Charlie Papazian Announces Upcoming Exit from Brewers Association
The godfather of American homebrewing will soon be saying his goodbye to the very organization he helped launch. Charlie Papazian, who famously penned The Complete Joy of Homebrewing has announced that he will be exiting his role with The Brewers Association on January 23, 2019, to coincide with his 70th birthday and 40 years serving the craft beer community.
In 1978 Papazian co-founded the American Homebrewers Association (AHA) with Charlie Matzen and published the first edition of Zymurgy magazine announcing the legalization of homebrewing, the formation of the AHA, along with a call for entries to the first AHA Competition National Homebrew competition.
Papazian also debuted the Great American Beer Festival in 1982, and went on to found the Association of Brewers, which would eventually merge with Brewers’ Association of America to form the Brewers Association in 2005.
In his final year of service to the brewing world, Charlie will seek to complete the craft brewing history archive project. The archivee will include over 100,000 publications, photos, videos and artifacts documenting 40 years of craft beer history. His work has passed down a lasting legacy of homebrewing for generations to come, and his recognition and fist bumps at the Great American Beer Festival has inspired so many brewers to strive to produce greater quality, and innovation in beer. For more read the full press release from the Brewers Association below:
The Brewers Association (BA)—the not-for-profit trade group dedicated to promoting and protecting America’s small and independent craft brewers—today announced that founder and past president Charlie Papazian will exit the Brewers Association on January 23, 2019, marking his 70th birthday and 40 years building the craft brewing community and inspiring brewers and beer lovers around the world.
“We are all here today because of Charlie Papazian,” said Bob Pease, president and CEO, Brewers Association. “His influence on the homebrewing and craft brewing community is immeasurable. Who could have predicted that a simple wooden spoon, ingenuity and passion would spawn a community of more than one million homebrewers and 6,000 small and independent U.S. craft breweries.”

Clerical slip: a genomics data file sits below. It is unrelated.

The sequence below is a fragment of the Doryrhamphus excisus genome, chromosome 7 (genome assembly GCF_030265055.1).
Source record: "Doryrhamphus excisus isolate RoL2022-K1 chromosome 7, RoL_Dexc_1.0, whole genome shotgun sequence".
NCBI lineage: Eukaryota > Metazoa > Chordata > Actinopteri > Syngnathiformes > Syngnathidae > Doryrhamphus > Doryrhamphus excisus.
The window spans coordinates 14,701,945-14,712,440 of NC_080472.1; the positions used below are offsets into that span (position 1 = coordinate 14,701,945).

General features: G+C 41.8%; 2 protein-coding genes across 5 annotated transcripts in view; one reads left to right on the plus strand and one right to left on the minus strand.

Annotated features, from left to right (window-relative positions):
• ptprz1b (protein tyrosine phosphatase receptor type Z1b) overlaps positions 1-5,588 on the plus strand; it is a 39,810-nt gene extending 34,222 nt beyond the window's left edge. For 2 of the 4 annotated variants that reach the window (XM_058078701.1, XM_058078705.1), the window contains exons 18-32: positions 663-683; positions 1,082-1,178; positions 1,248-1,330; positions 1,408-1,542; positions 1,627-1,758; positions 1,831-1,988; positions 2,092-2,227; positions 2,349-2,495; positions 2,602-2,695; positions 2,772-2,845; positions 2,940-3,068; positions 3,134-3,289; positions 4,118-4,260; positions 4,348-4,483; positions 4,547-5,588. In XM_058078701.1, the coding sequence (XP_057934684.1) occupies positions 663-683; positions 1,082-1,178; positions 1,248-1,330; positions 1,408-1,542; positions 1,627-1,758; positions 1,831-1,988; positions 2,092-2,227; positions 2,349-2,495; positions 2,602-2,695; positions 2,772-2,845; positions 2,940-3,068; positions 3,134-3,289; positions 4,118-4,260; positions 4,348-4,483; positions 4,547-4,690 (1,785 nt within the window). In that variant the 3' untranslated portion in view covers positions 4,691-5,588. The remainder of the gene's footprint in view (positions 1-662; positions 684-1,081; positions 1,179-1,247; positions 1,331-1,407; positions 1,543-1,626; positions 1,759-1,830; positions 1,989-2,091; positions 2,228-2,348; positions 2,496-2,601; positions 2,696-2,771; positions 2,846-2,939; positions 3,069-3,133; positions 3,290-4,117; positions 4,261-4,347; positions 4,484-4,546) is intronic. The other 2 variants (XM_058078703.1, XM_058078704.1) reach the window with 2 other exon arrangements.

Charlie Papazian, founder of the American Homebrewers Association (AHA) and the Association of Brewers, set the stage for homebrewing back in the 1970s. His expertise and friendly tone assured people that making good beer was possible at home. He stressed his catchphrase of “Relax. Don’t worry. Have a homebrew” in his first book, The Complete Joy of Homebrewing and inspired millions to pick up the hobby of homebrewing.
In 1978, Papazian, along with Charlie Matzen, formed the AHA in Boulder, CO. They published the first issue of Zymurgy magazine, announcing the new organization, publicizing the federal legalization of homebrewing and calling for entries in the first AHA National Homebrew Competition. Today, the AHA is more than 46,000 members strong.
In 1982, Papazian debuted the Great American Beer Festival (GABF) in Boulder, CO. Now in its 37th year, GABF is the largest ticketed beer festival in North America with more than 60,000 attendees annually and its accompanying competition is one of the most coveted awards in the brewing industry.
The following year, the Association of Brewers was organized to include the AHA and the Institute for Brewing and Fermentation Studies to assist the emerging microbrewery movement in US. By 2005, the Association of Brewers and the Brewers’ Association of America merged to form the Brewers Association.
When asked, “Charlie, did you ever imagine that beer would become this?” His answer is always yes.
“I had a playful vision that there would be a homebrewer in every neighborhood and a brewery in every town. But what I did not imagine, couldn’t imagine, never considered, was the impact that craft brewing would have on our culture, economy and American life,” mused Papazian.
Papazian will spend his final year at the BA completing many projects, including a craft brewing history archive project. The archive will house 40 years of craft beer history in the form of more than 100,000 publications, photographs, audiotapes, films, videos, and documents—including 140 video interviews of the pioneers of American craft brewing—and will be accessible to researchers via the BA. He will also deliver the keynote address at the AHA’s 40th annual National Homebrew Conference, “Hombrew Con,” in Portland, OR on Thursday, June 28.